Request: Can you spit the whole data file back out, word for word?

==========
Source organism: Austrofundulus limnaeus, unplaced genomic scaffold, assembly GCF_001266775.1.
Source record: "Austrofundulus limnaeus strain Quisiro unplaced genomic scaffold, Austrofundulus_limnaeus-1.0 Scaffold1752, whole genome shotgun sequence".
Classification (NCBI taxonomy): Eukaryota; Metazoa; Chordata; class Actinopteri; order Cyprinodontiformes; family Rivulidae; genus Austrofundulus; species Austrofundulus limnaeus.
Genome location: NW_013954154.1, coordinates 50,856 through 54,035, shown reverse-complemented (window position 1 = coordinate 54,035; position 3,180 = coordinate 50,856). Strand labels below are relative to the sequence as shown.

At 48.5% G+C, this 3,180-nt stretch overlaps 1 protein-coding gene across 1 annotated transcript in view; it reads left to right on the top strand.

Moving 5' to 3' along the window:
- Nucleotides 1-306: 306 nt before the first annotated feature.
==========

Source organism: Austrofundulus limnaeus, unplaced genomic scaffold, assembly GCF_001266775.1.
Source record: "Austrofundulus limnaeus strain Quisiro unplaced genomic scaffold, Austrofundulus_limnaeus-1.0 Scaffold1752, whole genome shotgun sequence".
Classification (NCBI taxonomy): Eukaryota; Metazoa; Chordata; class Actinopteri; order Cyprinodontiformes; family Rivulidae; genus Austrofundulus; species Austrofundulus limnaeus.
Genome location: NW_013954154.1, coordinates 50,856 through 54,035, shown reverse-complemented (window position 1 = coordinate 54,035; position 3,180 = coordinate 50,856). Strand labels below are relative to the sequence as shown.

At 48.5% G+C, this 3,180-nt stretch overlaps 1 protein-coding gene across 1 annotated transcript in view; it reads left to right on the top strand.

Moving 5' to 3' along the window:
- Nucleotides 1-306: 306 nt before the first annotated feature.